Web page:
Re: upgrage from 4.1.2 to 4.3.3+?
From: Reply Via Newsgroup (reply-to-newsgroup_at_please.com)
Date: Sat, 13 Mar 2004 05:20:01 GMT
> Reply Via Newsgroup <firstname.lastname@example.org> wrote in message news:<xGz3c.11626$Up2.8408@pd7tw1no>...
>>>We have a RedHat 7.3 server running PHP 4.1.2, and I really need to
>>>upgrade it to at least 4.3.3 to take advantage of some features.
>>>What's the easiest, least risky way to upgrade suffering no or nearly
>>>no server downtime?
>>I have always upgraded to every stable release of PHP pretty much as
>>soon as it was released (as of PHP4) and all I ever did was recompile
>>Apache + PHP - It took a couple of minutes on my 128mb 400mhz server and
>>I have several modules compiled in (./configure' '--with-mysql'
>>'--with-jpeg-dir' '--enable-exif' '--with-zlib-dir' '--with-gd'
>>'--with-ttf' '--enable-gd-native-ttf' '--with-freetype-dir'
>>'--with-mime-magic' '--disable-session' '--disable-cgi')
>>If you are unable to perform a compile, you can make another posted
>>reply to this and I can give you my simple script that I've used for
>>every version 4 'upgrade' that I've done (in a sense, it should be
>>considered a re-install but it never gave me problems).
>>Alternativly, if you really really want to use 'rpm' to handle it for
>>you (and I suppose, why not) then isn't there something like rpm
>>--upgrade [packagename] that you can use?
> Thanks for the advice!
> As for RPM's, well, I did a RedHat up2date which is supposed to locate
> every available RPM for the distro...and there isn't one for PHP.
> And even if there was, I'm not sure I'd trust it not to mess something
> See, my experience with installing PHP has only been on clean setups.
> Where I'm working now, they installed mods for turning things into
> PDFs and incorporating Ghostscript into image making through the Web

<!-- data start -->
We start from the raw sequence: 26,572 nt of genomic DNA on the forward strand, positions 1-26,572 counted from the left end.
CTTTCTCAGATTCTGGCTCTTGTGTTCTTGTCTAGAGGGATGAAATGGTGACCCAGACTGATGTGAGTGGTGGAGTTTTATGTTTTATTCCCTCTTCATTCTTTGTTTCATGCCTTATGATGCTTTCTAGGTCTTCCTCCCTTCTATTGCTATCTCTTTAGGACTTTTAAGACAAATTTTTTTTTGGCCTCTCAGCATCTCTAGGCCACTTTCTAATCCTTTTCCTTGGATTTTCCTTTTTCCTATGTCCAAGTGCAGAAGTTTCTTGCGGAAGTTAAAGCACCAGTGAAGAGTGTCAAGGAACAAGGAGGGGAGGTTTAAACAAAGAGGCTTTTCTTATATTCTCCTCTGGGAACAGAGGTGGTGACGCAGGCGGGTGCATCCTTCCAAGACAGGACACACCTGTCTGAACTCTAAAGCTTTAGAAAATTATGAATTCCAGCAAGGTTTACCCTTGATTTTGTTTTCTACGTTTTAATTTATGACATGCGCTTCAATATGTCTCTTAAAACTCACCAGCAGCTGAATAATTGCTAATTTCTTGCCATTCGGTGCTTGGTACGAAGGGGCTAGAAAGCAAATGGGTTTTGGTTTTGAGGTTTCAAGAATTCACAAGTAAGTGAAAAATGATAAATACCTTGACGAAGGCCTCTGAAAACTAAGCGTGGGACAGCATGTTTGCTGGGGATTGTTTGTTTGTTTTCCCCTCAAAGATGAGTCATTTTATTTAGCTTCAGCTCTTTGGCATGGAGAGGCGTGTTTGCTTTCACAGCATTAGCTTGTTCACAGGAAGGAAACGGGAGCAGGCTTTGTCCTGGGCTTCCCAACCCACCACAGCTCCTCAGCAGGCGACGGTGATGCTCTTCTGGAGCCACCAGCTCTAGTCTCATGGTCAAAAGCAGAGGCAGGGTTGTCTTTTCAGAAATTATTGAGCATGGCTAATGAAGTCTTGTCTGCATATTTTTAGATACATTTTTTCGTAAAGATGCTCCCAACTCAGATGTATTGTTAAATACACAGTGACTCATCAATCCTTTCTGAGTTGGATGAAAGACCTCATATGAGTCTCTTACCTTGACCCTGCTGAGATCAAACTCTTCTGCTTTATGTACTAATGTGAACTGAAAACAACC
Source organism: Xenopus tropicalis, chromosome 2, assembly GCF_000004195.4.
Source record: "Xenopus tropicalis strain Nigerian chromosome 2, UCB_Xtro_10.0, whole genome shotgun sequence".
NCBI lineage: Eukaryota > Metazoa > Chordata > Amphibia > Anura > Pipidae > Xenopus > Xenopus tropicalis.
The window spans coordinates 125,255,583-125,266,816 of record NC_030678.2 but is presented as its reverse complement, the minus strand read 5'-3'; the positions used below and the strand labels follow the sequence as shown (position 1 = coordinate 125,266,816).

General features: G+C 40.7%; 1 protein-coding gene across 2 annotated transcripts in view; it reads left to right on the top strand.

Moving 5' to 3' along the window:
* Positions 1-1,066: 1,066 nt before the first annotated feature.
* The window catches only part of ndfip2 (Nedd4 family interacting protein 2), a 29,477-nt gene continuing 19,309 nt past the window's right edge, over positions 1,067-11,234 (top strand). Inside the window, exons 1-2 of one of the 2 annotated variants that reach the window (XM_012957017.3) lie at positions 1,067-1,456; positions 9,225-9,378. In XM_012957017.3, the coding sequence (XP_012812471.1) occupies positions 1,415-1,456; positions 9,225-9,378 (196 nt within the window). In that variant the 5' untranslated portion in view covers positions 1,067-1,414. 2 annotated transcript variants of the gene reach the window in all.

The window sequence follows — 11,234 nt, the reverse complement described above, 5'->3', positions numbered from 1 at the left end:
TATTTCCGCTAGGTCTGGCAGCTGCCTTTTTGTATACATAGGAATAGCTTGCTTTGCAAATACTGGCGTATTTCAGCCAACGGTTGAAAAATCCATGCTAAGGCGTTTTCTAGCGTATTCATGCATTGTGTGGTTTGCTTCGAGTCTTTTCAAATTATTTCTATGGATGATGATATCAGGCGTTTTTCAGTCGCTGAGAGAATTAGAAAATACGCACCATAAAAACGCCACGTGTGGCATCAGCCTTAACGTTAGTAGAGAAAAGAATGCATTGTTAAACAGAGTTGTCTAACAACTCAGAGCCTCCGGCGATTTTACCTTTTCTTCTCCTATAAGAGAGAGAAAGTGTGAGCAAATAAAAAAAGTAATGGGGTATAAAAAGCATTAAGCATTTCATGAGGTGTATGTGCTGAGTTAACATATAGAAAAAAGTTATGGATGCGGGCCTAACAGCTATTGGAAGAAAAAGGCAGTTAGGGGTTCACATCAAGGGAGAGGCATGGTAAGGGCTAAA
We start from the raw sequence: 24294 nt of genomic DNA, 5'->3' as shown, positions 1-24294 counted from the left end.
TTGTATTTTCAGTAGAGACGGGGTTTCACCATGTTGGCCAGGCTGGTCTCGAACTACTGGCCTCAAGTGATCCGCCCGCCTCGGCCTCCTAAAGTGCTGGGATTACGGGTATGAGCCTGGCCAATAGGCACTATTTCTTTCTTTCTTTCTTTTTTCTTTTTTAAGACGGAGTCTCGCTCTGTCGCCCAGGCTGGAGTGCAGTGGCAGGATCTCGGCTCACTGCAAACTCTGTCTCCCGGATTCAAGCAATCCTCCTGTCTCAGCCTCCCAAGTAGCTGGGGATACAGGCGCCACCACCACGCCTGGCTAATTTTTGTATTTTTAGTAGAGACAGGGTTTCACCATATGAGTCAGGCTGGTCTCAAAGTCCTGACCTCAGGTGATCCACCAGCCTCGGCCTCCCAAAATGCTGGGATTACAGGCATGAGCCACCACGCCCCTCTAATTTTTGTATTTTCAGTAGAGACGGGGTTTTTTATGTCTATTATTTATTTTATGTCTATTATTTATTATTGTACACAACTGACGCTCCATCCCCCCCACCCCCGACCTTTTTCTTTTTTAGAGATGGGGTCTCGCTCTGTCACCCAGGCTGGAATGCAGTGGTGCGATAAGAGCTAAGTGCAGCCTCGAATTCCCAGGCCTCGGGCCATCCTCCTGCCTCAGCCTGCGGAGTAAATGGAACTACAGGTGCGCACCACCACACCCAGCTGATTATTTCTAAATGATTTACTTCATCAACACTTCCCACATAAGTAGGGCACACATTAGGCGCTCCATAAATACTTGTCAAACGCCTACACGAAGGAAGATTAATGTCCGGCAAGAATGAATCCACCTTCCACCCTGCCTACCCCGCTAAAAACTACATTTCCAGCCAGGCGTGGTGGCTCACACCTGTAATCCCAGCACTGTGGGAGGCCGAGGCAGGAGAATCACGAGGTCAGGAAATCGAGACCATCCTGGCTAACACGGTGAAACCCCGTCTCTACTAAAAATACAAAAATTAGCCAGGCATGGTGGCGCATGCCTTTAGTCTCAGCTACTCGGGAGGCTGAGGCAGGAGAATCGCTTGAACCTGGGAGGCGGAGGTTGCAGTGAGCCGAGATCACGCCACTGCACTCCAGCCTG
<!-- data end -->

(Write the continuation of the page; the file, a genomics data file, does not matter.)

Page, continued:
> and other things, and I REALLY am reticent to use any automated
> process that I can't see exactly what it's going to do before it does
> it. Know what I mean?
> And also, I uh, don't believe I've ever recompiled Apache or PHP.
> Sounds rather risky. Or is it? I was so hoping it'd be something as
> easy as putting the new PHP in a folder and changing the httpd.conf to
> use the new version LOL. Hey, I'm the guy who in the 80's was sure
> there was some secret device that could convert Apple programs into
> Commodore. =)
> I less "httpd.conf | grep php" and I see no paths, so, obviously a
> recompile of Apache will be needed.
> Well, if you have any more suggestions for an annoying newbie who
> doesn't want to lose his job for corrupting the Web server, I'm all
> ears! =)
Sorry for the delay in replying to your post...
By the by - with a name like Liam, are you Irish? (I am)
I don't think you've thought your problem through - its not as difficult
as you think... and - you can reduce your risk to almost zero - How/Why?
Well - You could compile your own version of Apache and PHP and place it
under a location that is seperate than your existing version - I have
mine installed under /opt/apache - I would gather yours sites under
/usr/local/bin/apache or something, true?
Then - once you've compiled it, you could test it out using a different
port number - By this I mean, whenever you visit a website, it defaults
to visiting port 80 - If you search for '80' in your httpd.conf file,
you'll find something like "Port 80" - Thus, what you could do is after
the compile, is edit your new installations httpd.conf file and change
the default 80 to something like 8080 or 1234 or whatever you like (just
make sure you choose a port that is not already in use).
Then you can test to your hearts content - If your servers IP address
was 220.127.116.11, and you set the port number to 8080 (which is a popular
alternative port number to try) then you would access it via a client
web browser with http://18.104.22.168:8080
You could do this all the while having your existing (older version) of
Apache running uninterrupted. You could even go so far as to set your
newer version to have the same DOCUMENT_ROOT as the old version
therefore permitting a full test under the new environment without
changing the old environment.
Once you've tested everything, all you'd have to do is change the port
number in your new version to port 80 - Then stop your old version and
new version - Then start the new version and hey presto! new version is
working fine and dandy... I would suggest eventually changing startup
procedures (if you don't, a system reboot would start your old version).
Eventually, you might/should remove the old version once you are happy
with the new version.
Does this help you any? I can help you with the compile if you like
though you'd better off emailing me in part because I'd need a copy of
your existing phpinfo(); output - This would tell me what your existing
(older Apache version) has compiled/included.
I won't publicise my email address just yet - just let me know if you
think you need the help and I can let you know how best to contact me.